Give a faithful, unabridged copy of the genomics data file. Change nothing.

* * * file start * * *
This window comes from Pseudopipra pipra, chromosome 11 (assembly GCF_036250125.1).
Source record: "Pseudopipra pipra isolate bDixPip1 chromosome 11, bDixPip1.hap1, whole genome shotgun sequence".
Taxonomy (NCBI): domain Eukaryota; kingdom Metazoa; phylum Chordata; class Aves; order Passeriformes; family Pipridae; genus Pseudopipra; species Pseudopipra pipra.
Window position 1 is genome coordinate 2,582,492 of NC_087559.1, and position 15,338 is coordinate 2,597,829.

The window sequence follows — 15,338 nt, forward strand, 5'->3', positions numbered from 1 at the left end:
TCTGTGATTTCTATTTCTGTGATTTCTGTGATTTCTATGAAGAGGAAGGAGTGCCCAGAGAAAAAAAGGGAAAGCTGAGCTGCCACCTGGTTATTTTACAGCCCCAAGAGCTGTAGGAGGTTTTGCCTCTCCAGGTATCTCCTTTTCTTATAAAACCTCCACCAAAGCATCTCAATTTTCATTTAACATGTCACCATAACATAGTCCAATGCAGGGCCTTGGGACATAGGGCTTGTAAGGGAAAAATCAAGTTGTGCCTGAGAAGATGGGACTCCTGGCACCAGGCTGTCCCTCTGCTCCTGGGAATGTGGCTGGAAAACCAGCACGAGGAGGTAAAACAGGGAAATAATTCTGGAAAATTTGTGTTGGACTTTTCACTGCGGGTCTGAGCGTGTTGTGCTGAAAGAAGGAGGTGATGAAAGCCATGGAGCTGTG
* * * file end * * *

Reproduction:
This window comes from Pseudopipra pipra, chromosome 11 (assembly GCF_036250125.1).
Source record: "Pseudopipra pipra isolate bDixPip1 chromosome 11, bDixPip1.hap1, whole genome shotgun sequence".
Taxonomy (NCBI): domain Eukaryota; kingdom Metazoa; phylum Chordata; class Aves; order Passeriformes; family Pipridae; genus Pseudopipra; species Pseudopipra pipra.
Window position 1 is genome coordinate 2,582,492 of NC_087559.1, and position 15,338 is coordinate 2,597,829.

The window sequence follows — 15,338 nt, forward strand, 5'->3', positions numbered from 1 at the left end:
TCTGTGATTTCTATTTCTGTGATTTCTGTGATTTCTATGAAGAGGAAGGAGTGCCCAGAGAAAAAAAGGGAAAGCTGAGCTGCCACCTGGTTATTTTACAGCCCCAAGAGCTGTAGGAGGTTTTGCCTCTCCAGGTATCTCCTTTTCTTATAAAACCTCCACCAAAGCATCTCAATTTTCATTTAACATGTCACCATAACATAGTCCAATGCAGGGCCTTGGGACATAGGGCTTGTAAGGGAAAAATCAAGTTGTGCCTGAGAAGATGGGACTCCTGGCACCAGGCTGTCCCTCTGCTCCTGGGAATGTGGCTGGAAAACCAGCACGAGGAGGTAAAACAGGGAAATAATTCTGGAAAATTTGTGTTGGACTTTTCACTGCGGGTCTGAGCGTGTTGTGCTGAAAGAAGGAGGTGATGAAAGCCATGGAGCTGTG